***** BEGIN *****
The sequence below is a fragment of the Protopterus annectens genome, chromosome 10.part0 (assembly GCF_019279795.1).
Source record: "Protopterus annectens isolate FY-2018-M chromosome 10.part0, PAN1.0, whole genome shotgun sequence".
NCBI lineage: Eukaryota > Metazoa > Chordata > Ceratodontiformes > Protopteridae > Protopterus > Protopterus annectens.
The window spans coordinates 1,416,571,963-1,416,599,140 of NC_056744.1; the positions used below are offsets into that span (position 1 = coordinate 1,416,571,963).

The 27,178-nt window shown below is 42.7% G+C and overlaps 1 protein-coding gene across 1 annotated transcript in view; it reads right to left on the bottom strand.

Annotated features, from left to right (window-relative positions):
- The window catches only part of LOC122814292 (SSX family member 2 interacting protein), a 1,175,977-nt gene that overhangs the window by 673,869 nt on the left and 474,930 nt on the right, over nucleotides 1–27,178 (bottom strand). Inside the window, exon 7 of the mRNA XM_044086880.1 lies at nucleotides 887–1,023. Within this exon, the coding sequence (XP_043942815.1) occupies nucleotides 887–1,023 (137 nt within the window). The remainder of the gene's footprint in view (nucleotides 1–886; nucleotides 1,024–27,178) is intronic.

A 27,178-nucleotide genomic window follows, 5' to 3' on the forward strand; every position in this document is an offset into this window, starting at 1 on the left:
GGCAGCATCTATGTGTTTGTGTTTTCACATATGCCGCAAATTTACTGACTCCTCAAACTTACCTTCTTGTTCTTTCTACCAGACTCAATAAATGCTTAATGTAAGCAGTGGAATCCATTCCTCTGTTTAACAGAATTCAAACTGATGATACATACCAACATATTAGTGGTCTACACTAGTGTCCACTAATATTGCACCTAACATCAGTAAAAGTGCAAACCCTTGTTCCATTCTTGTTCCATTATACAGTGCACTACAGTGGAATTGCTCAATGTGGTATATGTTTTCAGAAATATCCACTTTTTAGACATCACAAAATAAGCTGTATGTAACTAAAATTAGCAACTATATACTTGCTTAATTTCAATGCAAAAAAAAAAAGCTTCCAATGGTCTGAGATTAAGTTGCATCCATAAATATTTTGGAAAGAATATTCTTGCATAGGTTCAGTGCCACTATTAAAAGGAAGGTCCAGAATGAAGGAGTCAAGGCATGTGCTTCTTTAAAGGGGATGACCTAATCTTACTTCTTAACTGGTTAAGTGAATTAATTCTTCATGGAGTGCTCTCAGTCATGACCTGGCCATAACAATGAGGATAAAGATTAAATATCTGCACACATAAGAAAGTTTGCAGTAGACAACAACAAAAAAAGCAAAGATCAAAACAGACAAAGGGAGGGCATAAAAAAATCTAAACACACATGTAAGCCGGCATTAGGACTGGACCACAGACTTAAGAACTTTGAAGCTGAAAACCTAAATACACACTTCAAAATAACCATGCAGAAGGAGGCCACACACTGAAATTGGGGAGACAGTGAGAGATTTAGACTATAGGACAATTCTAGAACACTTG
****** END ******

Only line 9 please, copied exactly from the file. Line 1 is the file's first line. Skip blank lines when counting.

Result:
GGCAGCATCTATGTGTTTGTGTTTTCACATATGCCGCAAATTTACTGACTCCTCAAACTTACCTTCTTGTTCTTTCTACCAGACTCAATAAATGCTTAATGTAAGCAGTGGAATCCATTCCTCTGTTTAACAGAATTCAAACTGATGATACATACCAACATATTAGTGGTCTACACTAGTGTCCACTAATATTGCACCTAACATCAGTAAAAGTGCAAACCCTTGTTCCATTCTTGTTCCATTATACAGTGCACTACAGTGGAATTGCTCAATGTGGTATATGTTTTCAGAAATATCCACTTTTTAGACATCACAAAATAAGCTGTATGTAACTAAAATTAGCAACTATATACTTGCTTAATTTCAATGCAAAAAAAAAAAGCTTCCAATGGTCTGAGATTAAGTTGCATCCATAAATATTTTGGAAAGAATATTCTTGCATAGGTTCAGTGCCACTATTAAAAGGAAGGTCCAGAATGAAGGAGTCAAGGCATGTGCTTCTTTAAAGGGGATGACCTAATCTTACTTCTTAACTGGTTAAGTGAATTAATTCTTCATGGAGTGCTCTCAGTCATGACCTGGCCATAACAATGAGGATAAAGATTAAATATCTGCACACATAAGAAAGTTTGCAGTAGACAACAACAAAAAAAGCAAAGATCAAAACAGACAAAGGGAGGGCATAAAAAAATCTAAACACACATGTAAGCCGGCATTAGGACTGGACCACAGACTTAAGAACTTTGAAGCTGAAAACCTAAATACACACTTCAAAATAACCATGCAGAAGGAGGCCACACACTGAAATTGGGGAGACAGTGAGAGATTTAGACTATAGGACAATTCTAGAACACTTG